Wunderkit and the 6Wunderkinder – 8 months later

As you can see on my Linkedin profile, I used to work as consultant for 6Wunderkinder, a Berlin based start-up company, last year. My job was to provide training for the developers and help building the initial Web frontend for Wunderkit, their next product after the popular Wunderlist app. Even though I could say a lot about what I liked and didn’t like about any company I worked with, I’m never disclosing internal details. The reason they hired me clearly was my experience with large Web applications and JavaScriptMVC. One of the reasons they stopped working with me obviously was that they decided to use BackboneJS as framework for the Web frontend instead (while I was on vacation in Chicago…). There are some public tweets about that, so I’m just repeating it here – basically, they complained that the head revision of JavaScriptMVC was not stable enough. Of course it would have been nice to find a solution, but at the end of the day it’s their responsibility, right? It’s their company and they must do whatever they feel is required to succeed!

From that perspective, I’m very much interested in how the move payed out. After they released the Wunderkit beta, it also came to my attention that they not only replaced the frontend framework but also switched from PHP to Ruby on Rails in the backend. That explains the delay and makes the comparison to my preferred technology stack even more exciting. Not sure how this last sentence sounds, it’s not ironic: I really like to see their efforts result in another hugely popular (and mature) application like Wunderlist. So far, it can be said that they managed to release a Wunderkit beta to the public and that the site is up and running. That’s good. On the other hand there are reports from users that lost all their data (see iPhone app store). I’m sure PHP developers can make their own sarcastic comments now. To be fair, it’s still “beta”, so anyone who stores important information on Wunderkit without a backup should not complain – in theory… The performance of the Web frontend did not convince me at first, but seems to get better. I’m sure they’re still working on it. Therefore, I will wait with any in depth analysis, until they declare the application stable. Good luck guys! :)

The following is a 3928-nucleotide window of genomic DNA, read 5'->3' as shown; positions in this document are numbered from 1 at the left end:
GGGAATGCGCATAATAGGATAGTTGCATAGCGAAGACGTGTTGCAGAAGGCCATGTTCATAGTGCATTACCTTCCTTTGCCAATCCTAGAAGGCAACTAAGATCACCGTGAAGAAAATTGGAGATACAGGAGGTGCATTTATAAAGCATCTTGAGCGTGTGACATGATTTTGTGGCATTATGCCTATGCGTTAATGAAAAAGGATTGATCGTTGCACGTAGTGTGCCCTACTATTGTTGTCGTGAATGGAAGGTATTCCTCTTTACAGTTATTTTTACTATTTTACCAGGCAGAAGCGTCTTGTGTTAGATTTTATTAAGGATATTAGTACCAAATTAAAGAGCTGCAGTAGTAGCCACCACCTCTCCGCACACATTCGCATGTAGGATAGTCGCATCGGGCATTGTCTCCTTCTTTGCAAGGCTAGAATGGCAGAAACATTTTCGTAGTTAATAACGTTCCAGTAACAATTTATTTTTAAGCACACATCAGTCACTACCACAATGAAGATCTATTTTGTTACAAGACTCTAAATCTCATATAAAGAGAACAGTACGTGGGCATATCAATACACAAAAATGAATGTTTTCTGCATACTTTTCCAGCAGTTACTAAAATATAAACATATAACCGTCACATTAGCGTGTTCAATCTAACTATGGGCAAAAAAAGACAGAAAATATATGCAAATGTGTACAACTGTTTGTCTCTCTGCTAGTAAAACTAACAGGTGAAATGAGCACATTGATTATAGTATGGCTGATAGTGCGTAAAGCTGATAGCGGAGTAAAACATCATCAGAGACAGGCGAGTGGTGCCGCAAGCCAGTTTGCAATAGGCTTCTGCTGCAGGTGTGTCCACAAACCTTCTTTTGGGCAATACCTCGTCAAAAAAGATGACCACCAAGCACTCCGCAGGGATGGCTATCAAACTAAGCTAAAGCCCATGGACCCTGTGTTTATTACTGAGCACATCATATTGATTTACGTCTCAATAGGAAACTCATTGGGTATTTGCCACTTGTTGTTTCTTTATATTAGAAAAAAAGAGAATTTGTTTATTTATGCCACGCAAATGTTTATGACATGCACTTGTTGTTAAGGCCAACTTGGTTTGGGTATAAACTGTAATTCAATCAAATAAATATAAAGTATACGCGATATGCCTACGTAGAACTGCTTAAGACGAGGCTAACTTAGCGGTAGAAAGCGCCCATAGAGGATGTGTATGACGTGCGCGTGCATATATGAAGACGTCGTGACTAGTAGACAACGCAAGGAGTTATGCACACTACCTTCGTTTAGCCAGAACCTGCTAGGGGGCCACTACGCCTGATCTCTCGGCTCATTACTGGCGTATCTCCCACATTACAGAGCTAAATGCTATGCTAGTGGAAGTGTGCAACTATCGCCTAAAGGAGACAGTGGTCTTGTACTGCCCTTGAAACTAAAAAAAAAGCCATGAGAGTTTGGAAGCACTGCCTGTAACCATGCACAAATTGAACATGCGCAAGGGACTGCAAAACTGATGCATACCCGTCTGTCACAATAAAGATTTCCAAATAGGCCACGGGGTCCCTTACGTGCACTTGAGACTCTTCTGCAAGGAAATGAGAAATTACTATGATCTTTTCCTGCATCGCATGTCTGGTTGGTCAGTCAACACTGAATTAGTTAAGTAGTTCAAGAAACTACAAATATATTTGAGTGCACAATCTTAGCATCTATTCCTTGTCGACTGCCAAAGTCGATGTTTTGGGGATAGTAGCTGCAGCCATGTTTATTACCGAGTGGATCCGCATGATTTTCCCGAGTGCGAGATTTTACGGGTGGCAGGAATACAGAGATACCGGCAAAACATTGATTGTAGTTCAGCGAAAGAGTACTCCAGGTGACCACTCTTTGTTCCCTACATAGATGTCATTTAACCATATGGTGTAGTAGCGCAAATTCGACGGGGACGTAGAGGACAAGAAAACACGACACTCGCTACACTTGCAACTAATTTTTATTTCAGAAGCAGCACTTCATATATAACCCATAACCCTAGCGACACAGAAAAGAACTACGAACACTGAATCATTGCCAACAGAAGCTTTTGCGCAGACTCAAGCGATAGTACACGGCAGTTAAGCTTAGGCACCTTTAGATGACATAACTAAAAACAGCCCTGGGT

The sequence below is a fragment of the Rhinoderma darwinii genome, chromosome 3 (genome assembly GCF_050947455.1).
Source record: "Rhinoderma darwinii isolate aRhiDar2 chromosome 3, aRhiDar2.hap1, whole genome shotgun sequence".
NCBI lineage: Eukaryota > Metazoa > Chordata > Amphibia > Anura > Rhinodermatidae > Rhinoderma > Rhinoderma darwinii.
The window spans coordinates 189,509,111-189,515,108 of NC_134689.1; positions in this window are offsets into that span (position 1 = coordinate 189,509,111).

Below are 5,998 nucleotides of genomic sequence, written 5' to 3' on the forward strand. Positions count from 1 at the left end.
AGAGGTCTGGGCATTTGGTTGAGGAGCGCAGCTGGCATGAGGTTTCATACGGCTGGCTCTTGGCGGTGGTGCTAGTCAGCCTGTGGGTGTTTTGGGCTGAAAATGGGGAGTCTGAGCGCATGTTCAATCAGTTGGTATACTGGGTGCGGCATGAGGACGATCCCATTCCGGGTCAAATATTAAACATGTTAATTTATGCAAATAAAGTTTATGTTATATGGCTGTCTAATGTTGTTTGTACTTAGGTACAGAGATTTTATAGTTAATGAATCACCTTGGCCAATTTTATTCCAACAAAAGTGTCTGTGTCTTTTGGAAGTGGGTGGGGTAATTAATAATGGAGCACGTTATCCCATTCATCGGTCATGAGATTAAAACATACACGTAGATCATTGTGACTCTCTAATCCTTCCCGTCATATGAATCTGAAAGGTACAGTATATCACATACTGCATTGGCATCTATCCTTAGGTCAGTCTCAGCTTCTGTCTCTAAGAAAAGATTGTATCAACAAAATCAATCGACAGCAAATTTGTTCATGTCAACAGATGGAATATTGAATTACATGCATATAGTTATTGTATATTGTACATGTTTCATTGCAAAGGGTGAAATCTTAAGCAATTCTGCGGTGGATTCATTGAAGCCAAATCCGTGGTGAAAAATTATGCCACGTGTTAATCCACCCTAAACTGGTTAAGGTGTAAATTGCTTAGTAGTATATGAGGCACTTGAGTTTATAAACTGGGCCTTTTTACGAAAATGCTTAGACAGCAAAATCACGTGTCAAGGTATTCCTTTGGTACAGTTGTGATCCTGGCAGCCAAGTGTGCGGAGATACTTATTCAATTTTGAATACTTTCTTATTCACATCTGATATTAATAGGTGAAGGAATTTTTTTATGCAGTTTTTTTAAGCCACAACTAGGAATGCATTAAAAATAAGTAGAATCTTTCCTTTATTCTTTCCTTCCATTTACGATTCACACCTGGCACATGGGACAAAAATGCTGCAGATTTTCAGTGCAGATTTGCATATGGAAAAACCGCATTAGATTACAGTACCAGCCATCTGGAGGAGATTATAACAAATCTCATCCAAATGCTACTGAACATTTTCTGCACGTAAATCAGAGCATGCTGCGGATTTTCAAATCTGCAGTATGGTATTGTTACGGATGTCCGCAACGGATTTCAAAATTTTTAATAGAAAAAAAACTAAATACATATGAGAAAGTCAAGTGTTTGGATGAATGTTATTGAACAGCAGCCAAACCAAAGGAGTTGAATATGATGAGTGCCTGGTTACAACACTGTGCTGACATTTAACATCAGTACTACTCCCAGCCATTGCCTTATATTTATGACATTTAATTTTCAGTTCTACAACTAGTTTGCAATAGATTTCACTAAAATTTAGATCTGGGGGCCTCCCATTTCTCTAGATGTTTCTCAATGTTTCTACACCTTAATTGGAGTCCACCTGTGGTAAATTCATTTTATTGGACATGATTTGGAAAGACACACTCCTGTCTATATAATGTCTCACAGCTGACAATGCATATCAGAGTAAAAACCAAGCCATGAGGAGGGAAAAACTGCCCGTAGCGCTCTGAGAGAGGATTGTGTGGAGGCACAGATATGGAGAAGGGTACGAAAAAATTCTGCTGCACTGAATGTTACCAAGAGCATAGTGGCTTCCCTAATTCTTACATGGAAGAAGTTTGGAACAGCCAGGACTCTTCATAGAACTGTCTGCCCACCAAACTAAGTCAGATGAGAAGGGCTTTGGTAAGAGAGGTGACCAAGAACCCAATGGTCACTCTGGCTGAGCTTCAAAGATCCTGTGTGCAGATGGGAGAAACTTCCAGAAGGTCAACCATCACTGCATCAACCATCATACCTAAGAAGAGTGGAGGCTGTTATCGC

Another question is, if the feature set of Wunderkit is a fit for the users. Sometimes, it’s not easy to differentiate between technical issues and usability issues (“It’s not a bug, it’s a feature!”). My impression is, that the public reception of Wunderkit is mixed. Not everyone is as impressed, as the (often criticized) hype suggested. There are many blogs discussing the features and usefulness of Wunderkit (you know how to use Google).

What makes me wonder is, that some employes left the company, which is generally not a good sign. For example Jessica Erickson, Michael Henriksen and Ricardo Sousa. Ricardo wrote an interesting blog post about his Wunderkinder experience. He mentions that some employes are more passionate than talented, which is something I probably wouldn’t publicly say about my customers. He used to work there after I already left, so I have no clue what exactly he is talking about. Of course there are not only senior developers working in a start-up company – that’s clear. From my perspective, everyone is more passionate than I am. Hope that means I am at least talented. IMO producing quality code and working efficiently is my professional duty – otherwise I would rather spend my time hanging around at the beach and drinking cocktails, seriously.